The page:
These villainous cues are not conjured out of thin air, but are deeply rooted in the psychological defense mechanisms of our evolved human nature, as horror scholar Mathias Clasen has shown. The visible anger of another person may frighten us because it represents a real, physical threat—a threat that our ancestors would have done well to avoid, or at least to negotiate carefully. Darkness can hide danger, thus preventing effective coping, which is why humans cross-culturally fear and avoid darkness. Finally, large and/or poisonous predators have hunted humans and our hominin ancestors for millions of years, and we have adapted to notice and avoid them. Small wonder that these cues can be used to instill apprehension and antipathy. We also present new evidence that the villains lower their voice pitch following the villainous reveal, which may cause them to appear larger and more frightening.

At least some social characteristics may have similar evolutionary reasons for their being used as villainous cues: Accent can serve to distinguish “them” (the enemy or outsider) from “us,” (fellow cooperators) for instance, and physical deformity can signal the ravaging influence of infectious disease. Like it or not, our ancestors may have had good reason to pay close attention to such cues. But as noted, these and other socially suggestive cues have dropped out from recent Disney films. Thus, recent Disney villains become a study in how to exploit only those villainous cues that do not upset socially inclusive sentiment.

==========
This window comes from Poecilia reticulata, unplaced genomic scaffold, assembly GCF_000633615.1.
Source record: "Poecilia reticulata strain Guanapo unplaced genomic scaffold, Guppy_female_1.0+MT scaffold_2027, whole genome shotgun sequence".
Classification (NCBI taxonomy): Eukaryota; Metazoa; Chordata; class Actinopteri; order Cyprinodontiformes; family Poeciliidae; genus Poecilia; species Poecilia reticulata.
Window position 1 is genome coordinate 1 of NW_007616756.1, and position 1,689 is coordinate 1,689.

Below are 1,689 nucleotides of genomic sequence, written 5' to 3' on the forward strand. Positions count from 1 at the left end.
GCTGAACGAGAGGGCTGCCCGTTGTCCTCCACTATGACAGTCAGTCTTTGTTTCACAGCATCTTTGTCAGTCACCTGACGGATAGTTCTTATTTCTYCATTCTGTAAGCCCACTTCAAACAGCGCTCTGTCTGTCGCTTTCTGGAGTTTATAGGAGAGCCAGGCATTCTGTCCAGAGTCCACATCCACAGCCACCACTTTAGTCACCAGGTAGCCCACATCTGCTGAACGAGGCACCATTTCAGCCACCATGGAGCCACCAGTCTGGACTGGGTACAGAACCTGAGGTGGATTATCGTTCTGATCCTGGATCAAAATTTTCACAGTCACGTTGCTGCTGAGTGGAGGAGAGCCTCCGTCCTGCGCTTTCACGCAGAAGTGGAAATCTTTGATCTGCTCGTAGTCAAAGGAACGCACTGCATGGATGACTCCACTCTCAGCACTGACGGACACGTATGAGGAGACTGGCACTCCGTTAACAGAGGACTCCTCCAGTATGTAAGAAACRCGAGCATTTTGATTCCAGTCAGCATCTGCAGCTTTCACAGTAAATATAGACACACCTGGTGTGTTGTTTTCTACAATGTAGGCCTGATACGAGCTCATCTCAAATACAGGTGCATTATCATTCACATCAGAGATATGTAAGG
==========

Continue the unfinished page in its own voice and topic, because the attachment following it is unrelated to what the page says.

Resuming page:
In line with this perspective, Disney is increasingly stressing the company’s awareness of representational issues and claims that its films seek to promote “inclusivity” and “social justice.” Such praiseworthy concerns are reflected in the modern Disney villain, whose social normativity coexists with his or her moral deviance. The “gotcha” of the villainous reveal brings the message home. Hans of Frozen initially appears like a modern Prince Charming, and his villainous reveal is all about subverting the moral expectations one might have of such a character. The lesson seems to be this: Don’t confuse the normal with the moral, nor the abnormal with the abject. Or, as the rabbit-protagonist Judy Hopps of Zootopia (2015) puts the same point, “I know plenty of bunnies who are jerks.”

Jens Kjeldgaard-Christiansen is a graduate student in the Department of English at Aarhus University, Denmark. His research is mainly concerned with the heroes and villains of popular culture. He applies a cognitive perspective to these characters to investigate their psychological functions and appeal. For more information, including contact information, detailed research interests, and a full list of publications, see http://au.dk/en/jkc@cc.